Sadly, this seems to be the case. Much as Rodriguez’s (awful) half of Grindhouse won some kudos from the undiscriminating for simply serving up the ingredients of the genre in generous helpings, so some of the trailer-making co-conspirators from that abortion have cornered the market in their generic ghetto. What’s novel about this new breed of horror films is not the extremity of the images—there are any number of older films more revolting, or genuinely transgressive, than the new Chainsaws, Hills, et al—but the self-righteousness with which they rub the audience’s faces in unpleasantness. “In your films people eat defecation, in mine the audience is simply exposed to it,” Herschell Gordon Lewis once said to John Waters. If this complacent passivity on Lewis’s part is at least somewhat mitigated by his genial hucksterism, the new breed exposes the audience to their waste with all the hard sell, ad agency hype of any other studio product. Just as both studio-generated and journalistically offered marketing relentlessly reminds us that every new blockbuster, whether enjoyable or not, is undeniably “entertaining,” so the new horror product, like it or not, is undeniably “horrifying,” irrespective of the skill or wit of its execution(s).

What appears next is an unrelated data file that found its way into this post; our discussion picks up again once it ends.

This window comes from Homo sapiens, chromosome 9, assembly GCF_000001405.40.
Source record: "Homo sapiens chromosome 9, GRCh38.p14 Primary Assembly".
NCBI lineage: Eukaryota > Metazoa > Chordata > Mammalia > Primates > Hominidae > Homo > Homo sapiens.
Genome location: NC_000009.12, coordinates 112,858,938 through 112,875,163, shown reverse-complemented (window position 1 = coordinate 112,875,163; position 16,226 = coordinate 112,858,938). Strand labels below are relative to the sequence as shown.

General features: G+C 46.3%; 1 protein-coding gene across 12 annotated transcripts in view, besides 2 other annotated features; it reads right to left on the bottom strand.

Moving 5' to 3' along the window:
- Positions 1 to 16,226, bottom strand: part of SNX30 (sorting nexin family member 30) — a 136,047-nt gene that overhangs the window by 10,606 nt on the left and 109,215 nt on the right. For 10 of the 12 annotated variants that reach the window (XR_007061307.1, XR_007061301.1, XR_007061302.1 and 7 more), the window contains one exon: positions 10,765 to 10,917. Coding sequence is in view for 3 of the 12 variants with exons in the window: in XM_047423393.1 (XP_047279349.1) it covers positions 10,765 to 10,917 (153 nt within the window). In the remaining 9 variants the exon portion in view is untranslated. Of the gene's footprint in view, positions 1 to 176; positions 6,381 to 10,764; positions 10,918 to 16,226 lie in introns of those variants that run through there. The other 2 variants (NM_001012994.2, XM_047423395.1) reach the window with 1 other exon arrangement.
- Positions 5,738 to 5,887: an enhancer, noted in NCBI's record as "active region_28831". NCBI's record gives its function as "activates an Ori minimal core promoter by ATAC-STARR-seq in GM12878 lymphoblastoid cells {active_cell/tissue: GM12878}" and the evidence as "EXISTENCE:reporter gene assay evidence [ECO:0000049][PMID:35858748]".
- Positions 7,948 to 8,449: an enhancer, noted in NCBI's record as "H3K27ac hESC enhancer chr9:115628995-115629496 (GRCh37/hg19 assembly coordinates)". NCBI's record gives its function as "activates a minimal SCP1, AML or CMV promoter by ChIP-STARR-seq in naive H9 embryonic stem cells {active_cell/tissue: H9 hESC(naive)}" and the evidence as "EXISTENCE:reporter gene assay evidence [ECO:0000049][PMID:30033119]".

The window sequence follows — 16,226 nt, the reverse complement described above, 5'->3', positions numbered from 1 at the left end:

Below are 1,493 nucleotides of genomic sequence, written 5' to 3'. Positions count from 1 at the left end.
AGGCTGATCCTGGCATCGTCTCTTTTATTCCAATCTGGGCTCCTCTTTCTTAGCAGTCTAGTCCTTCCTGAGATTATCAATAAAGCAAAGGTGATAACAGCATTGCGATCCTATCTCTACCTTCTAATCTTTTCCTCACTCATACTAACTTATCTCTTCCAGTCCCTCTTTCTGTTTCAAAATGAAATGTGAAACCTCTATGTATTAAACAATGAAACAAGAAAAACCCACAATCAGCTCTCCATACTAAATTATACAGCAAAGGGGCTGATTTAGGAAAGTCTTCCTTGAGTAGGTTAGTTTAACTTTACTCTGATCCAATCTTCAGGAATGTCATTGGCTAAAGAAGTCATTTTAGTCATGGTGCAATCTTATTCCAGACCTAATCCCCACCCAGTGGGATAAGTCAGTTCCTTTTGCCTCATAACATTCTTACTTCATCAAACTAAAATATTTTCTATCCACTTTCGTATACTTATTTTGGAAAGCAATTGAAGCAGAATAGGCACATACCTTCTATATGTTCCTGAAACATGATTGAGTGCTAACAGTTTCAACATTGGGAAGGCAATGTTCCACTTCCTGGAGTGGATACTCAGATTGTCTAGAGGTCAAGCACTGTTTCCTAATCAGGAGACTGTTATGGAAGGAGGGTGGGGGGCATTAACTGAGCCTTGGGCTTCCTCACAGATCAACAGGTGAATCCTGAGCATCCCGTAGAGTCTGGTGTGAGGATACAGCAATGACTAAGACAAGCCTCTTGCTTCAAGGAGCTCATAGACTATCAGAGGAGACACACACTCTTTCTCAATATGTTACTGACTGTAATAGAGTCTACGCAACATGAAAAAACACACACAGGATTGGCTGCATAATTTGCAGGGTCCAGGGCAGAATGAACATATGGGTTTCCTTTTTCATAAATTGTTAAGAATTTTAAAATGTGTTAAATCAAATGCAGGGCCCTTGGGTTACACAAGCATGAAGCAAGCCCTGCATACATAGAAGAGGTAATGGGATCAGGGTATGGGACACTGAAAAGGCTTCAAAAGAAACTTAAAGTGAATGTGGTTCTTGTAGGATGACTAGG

While there is a certain distance between the obnoxious self-promotion of a Roth and the “classy” team behind 28 Weeks Later—producers Danny Boyle and Beach scribe Alex Garland, along with Intacto director Juan Carlos Fresnadillo—this supposedly slicker, more sophisticated effort has benefited from the same climate that bestowed legitimacy upon the films of the former. Much early praise has been showered upon this sequel to 28 Days Later for its “relentlessness,” “bleakness,” “darkness,” “ferocity,” et cetera and ad nauseam. That these are merely descriptions rather than values in and of themselves does not seem to register. 28 Weeks Later is indeed all these things, and worthless besides. Though perhaps Boyle, Fresnadillo, and company have done us a service. By stripping away, or at least dialing down, the overt obnoxiousness, needless provocations and stupidities of the rest of the contemporary pack (though plenty of all remain), they’ve revealed the utterly bankrupt core of the genre’s “new wave”—promising the forbidden while courting the mainstream acceptance that has retrospectively fallen upon their models.